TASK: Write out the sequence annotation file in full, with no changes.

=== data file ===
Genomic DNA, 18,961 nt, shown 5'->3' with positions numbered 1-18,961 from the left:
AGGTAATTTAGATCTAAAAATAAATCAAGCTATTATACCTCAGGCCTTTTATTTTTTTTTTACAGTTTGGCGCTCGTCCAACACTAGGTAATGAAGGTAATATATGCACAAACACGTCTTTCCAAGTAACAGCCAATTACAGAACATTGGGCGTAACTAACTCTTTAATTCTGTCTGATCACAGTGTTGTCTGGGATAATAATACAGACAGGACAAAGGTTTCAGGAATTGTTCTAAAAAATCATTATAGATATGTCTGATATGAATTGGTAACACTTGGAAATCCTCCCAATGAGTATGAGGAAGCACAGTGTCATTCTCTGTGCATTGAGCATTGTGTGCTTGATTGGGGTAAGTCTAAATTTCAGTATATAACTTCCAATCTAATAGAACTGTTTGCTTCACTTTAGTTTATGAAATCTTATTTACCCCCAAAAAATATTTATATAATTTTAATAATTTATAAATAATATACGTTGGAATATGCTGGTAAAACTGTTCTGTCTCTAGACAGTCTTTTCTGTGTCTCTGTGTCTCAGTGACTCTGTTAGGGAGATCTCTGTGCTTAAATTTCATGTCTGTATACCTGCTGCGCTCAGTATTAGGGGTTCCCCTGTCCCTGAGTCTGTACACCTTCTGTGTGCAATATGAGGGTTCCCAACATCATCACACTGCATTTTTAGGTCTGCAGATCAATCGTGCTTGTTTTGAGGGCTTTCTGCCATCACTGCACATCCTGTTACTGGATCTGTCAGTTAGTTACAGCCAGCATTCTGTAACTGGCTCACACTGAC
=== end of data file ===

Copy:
Genomic DNA, 18,961 nt, shown 5'->3' with positions numbered 1-18,961 from the left:
AGGTAATTTAGATCTAAAAATAAATCAAGCTATTATACCTCAGGCCTTTTATTTTTTTTTTACAGTTTGGCGCTCGTCCAACACTAGGTAATGAAGGTAATATATGCACAAACACGTCTTTCCAAGTAACAGCCAATTACAGAACATTGGGCGTAACTAACTCTTTAATTCTGTCTGATCACAGTGTTGTCTGGGATAATAATACAGACAGGACAAAGGTTTCAGGAATTGTTCTAAAAAATCATTATAGATATGTCTGATATGAATTGGTAACACTTGGAAATCCTCCCAATGAGTATGAGGAAGCACAGTGTCATTCTCTGTGCATTGAGCATTGTGTGCTTGATTGGGGTAAGTCTAAATTTCAGTATATAACTTCCAATCTAATAGAACTGTTTGCTTCACTTTAGTTTATGAAATCTTATTTACCCCCAAAAAATATTTATATAATTTTAATAATTTATAAATAATATACGTTGGAATATGCTGGTAAAACTGTTCTGTCTCTAGACAGTCTTTTCTGTGTCTCTGTGTCTCAGTGACTCTGTTAGGGAGATCTCTGTGCTTAAATTTCATGTCTGTATACCTGCTGCGCTCAGTATTAGGGGTTCCCCTGTCCCTGAGTCTGTACACCTTCTGTGTGCAATATGAGGGTTCCCAACATCATCACACTGCATTTTTAGGTCTGCAGATCAATCGTGCTTGTTTTGAGGGCTTTCTGCCATCACTGCACATCCTGTTACTGGATCTGTCAGTTAGTTACAGCCAGCATTCTGTAACTGGCTCACACTGAC